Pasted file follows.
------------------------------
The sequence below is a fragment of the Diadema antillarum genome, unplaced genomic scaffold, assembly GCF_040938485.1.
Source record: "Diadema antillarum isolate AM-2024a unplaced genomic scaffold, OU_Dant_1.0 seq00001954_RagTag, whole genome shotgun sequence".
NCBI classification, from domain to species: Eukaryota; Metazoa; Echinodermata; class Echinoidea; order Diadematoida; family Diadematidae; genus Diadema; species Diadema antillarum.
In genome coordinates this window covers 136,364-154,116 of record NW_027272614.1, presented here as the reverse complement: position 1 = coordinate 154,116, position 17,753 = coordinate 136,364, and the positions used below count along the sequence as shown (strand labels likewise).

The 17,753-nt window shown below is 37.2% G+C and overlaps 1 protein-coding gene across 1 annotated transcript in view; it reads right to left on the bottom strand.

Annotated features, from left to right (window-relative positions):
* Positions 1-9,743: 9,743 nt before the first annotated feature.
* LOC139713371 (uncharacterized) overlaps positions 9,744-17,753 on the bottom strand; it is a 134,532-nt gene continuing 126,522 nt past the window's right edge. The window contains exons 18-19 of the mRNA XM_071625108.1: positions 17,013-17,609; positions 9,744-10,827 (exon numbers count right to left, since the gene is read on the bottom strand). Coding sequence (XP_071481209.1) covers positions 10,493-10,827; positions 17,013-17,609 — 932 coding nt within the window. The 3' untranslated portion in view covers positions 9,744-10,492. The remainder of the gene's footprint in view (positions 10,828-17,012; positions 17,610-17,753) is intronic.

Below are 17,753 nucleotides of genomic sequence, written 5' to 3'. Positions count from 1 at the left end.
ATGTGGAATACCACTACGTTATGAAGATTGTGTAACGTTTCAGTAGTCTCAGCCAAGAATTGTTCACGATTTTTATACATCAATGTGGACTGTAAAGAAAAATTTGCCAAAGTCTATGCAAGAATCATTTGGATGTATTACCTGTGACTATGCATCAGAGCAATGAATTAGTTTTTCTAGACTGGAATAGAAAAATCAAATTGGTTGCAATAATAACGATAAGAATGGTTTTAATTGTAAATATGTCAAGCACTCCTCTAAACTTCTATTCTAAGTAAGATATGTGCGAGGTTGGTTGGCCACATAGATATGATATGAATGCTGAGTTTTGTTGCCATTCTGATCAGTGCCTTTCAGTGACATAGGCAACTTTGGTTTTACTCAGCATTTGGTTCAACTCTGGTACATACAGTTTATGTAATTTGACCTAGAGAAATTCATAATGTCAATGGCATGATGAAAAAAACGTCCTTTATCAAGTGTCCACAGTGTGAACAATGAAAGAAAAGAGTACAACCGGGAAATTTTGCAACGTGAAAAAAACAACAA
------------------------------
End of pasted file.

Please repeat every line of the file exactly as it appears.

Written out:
The sequence below is a fragment of the Diadema antillarum genome, unplaced genomic scaffold, assembly GCF_040938485.1.
Source record: "Diadema antillarum isolate AM-2024a unplaced genomic scaffold, OU_Dant_1.0 seq00001954_RagTag, whole genome shotgun sequence".
NCBI classification, from domain to species: Eukaryota; Metazoa; Echinodermata; class Echinoidea; order Diadematoida; family Diadematidae; genus Diadema; species Diadema antillarum.
In genome coordinates this window covers 136,364-154,116 of record NW_027272614.1, presented here as the reverse complement: position 1 = coordinate 154,116, position 17,753 = coordinate 136,364, and the positions used below count along the sequence as shown (strand labels likewise).

The 17,753-nt window shown below is 37.2% G+C and overlaps 1 protein-coding gene across 1 annotated transcript in view; it reads right to left on the bottom strand.

Annotated features, from left to right (window-relative positions):
* Positions 1-9,743: 9,743 nt before the first annotated feature.
* LOC139713371 (uncharacterized) overlaps positions 9,744-17,753 on the bottom strand; it is a 134,532-nt gene continuing 126,522 nt past the window's right edge. The window contains exons 18-19 of the mRNA XM_071625108.1: positions 17,013-17,609; positions 9,744-10,827 (exon numbers count right to left, since the gene is read on the bottom strand). Coding sequence (XP_071481209.1) covers positions 10,493-10,827; positions 17,013-17,609 — 932 coding nt within the window. The 3' untranslated portion in view covers positions 9,744-10,492. The remainder of the gene's footprint in view (positions 10,828-17,012; positions 17,610-17,753) is intronic.

Below are 17,753 nucleotides of genomic sequence, written 5' to 3'. Positions count from 1 at the left end.
ATGTGGAATACCACTACGTTATGAAGATTGTGTAACGTTTCAGTAGTCTCAGCCAAGAATTGTTCACGATTTTTATACATCAATGTGGACTGTAAAGAAAAATTTGCCAAAGTCTATGCAAGAATCATTTGGATGTATTACCTGTGACTATGCATCAGAGCAATGAATTAGTTTTTCTAGACTGGAATAGAAAAATCAAATTGGTTGCAATAATAACGATAAGAATGGTTTTAATTGTAAATATGTCAAGCACTCCTCTAAACTTCTATTCTAAGTAAGATATGTGCGAGGTTGGTTGGCCACATAGATATGATATGAATGCTGAGTTTTGTTGCCATTCTGATCAGTGCCTTTCAGTGACATAGGCAACTTTGGTTTTACTCAGCATTTGGTTCAACTCTGGTACATACAGTTTATGTAATTTGACCTAGAGAAATTCATAATGTCAATGGCATGATGAAAAAAACGTCCTTTATCAAGTGTCCACAGTGTGAACAATGAAAGAAAAGAGTACAACCGGGAAATTTTGCAACGTGAAAAAAACAACAA